Community activists said Monday that a Minneapolis police officer used excessive force when arresting an outreach worker and then threatened to shoot witnesses to the incident.

Neighborhoods Organizing for Change (NOC) officials said that Navell Gordon, 22, of Minneapolis, was collecting signatures for a petition to restore felons' voting rights outside Cub Foods at 701 W. Broadway on Thursday when an employee asked him to leave.

Officials claim that Gordon was approached by an officer, identified in a police report as Tyrone Barze Jr., who, after a brief exchange, tackled and handcuffed him.

When several witnesses protested, Barze reportedly threatened to shoot them if they persisted, said Wintana Melekin, NOC's community engagement director.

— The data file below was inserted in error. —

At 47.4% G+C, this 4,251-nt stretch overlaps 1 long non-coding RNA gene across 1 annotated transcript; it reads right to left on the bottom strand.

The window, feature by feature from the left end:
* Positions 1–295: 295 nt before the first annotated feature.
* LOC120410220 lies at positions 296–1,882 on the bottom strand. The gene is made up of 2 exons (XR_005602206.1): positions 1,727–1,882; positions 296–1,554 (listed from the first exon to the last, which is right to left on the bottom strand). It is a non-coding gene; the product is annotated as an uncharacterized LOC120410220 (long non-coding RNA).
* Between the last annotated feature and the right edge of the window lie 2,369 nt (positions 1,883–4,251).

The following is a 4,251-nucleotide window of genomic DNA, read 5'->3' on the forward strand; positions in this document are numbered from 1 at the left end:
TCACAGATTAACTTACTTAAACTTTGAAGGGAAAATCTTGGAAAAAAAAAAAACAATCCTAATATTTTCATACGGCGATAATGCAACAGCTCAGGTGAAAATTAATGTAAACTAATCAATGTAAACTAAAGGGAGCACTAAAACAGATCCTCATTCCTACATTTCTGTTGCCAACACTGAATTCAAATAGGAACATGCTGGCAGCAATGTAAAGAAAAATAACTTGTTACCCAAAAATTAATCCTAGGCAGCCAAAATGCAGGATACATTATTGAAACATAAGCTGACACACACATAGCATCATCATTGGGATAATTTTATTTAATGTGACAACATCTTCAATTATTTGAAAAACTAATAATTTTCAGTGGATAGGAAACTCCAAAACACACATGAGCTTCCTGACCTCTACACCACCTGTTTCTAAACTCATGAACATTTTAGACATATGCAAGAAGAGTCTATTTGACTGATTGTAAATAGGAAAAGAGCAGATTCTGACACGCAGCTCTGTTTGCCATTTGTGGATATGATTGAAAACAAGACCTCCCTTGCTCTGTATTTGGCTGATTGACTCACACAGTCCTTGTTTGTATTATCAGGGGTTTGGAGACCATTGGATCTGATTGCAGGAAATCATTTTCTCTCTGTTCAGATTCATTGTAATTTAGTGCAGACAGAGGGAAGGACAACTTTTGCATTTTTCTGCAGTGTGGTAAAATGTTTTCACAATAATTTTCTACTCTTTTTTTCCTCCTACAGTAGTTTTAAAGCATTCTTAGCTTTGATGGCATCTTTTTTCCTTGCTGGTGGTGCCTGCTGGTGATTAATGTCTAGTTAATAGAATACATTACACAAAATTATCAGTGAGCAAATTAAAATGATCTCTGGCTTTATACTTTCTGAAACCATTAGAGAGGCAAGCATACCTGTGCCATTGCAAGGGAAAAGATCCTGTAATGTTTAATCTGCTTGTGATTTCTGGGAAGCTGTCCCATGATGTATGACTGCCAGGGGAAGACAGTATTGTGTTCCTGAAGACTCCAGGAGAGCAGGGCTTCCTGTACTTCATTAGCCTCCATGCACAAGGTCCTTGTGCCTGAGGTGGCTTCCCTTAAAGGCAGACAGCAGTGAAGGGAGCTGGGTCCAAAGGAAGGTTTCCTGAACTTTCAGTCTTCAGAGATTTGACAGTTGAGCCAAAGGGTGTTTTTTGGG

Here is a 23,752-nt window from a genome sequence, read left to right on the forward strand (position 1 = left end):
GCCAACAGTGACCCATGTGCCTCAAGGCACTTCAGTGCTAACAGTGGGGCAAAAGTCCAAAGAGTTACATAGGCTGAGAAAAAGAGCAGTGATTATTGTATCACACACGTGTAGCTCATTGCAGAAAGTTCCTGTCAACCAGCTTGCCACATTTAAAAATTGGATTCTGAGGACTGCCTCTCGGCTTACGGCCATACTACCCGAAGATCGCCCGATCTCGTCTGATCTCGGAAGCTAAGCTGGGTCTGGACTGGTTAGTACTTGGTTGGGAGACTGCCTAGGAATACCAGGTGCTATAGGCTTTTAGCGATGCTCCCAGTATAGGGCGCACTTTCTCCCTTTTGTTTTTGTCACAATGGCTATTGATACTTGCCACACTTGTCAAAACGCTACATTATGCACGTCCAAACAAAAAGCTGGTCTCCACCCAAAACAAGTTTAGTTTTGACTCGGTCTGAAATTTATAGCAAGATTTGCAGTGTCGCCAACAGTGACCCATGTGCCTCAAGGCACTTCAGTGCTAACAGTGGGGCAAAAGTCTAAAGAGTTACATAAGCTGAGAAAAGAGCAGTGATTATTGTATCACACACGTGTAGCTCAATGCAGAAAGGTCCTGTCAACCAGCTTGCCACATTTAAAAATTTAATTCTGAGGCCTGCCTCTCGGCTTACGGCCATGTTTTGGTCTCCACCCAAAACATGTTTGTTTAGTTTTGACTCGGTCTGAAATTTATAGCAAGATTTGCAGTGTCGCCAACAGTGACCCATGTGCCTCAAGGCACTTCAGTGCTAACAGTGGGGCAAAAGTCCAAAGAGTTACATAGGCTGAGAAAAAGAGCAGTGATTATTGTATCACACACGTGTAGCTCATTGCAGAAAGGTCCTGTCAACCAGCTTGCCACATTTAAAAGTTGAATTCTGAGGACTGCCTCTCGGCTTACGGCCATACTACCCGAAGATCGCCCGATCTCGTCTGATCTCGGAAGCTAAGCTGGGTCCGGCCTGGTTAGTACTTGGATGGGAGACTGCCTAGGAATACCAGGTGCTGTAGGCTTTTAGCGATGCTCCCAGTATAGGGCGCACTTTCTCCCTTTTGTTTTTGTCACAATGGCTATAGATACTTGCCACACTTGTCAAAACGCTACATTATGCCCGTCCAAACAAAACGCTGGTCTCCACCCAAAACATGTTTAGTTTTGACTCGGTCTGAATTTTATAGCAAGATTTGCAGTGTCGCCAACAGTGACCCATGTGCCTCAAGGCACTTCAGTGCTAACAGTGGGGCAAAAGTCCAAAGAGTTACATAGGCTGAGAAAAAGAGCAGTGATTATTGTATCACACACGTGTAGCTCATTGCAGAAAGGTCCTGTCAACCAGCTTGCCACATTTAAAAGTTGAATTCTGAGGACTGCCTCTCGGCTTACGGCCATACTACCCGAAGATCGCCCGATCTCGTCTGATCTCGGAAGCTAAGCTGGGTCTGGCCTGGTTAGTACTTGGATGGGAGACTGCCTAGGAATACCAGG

Melekin said she rushed to the scene after learning of Gordon's arrest and was arrested after confronting Barze.

A three-minute YouTube video, at, purportedly of the exchange showed an officer repeatedly asking Melekin to leave the store or face arrest. After escorting her outside, it appeared that Melekin tried to go back into the store, at which point the officer arrested her.

The incident happened about 7:30 p.m. Thursday.

Both Melekin and Gordon were charged with trespassing and released at the scene.

Police spokesman Lt. John Elder said he couldn't comment, because the investigation is ongoing.

"Generally speaking, people have the right to do political canvassing, to talk to people, to hand out literature on what are known as public forums, which are public streets and public sidewalks," said Teresa Nelson, legal director of the American Civil Liberties Union of Minnesota.

Melekin said Gordon was standing on Cub property at the time of his arrest, but said she believed that the officer's use of force far exceeded what was needed.

Barze, a five-year veteran of the force, has been named in at least two recent lawsuits, including one in which he was accused of using a "neck restraint" to control a combative high school student, causing the teenager to lose consciousness. Barze could not be reached for comment.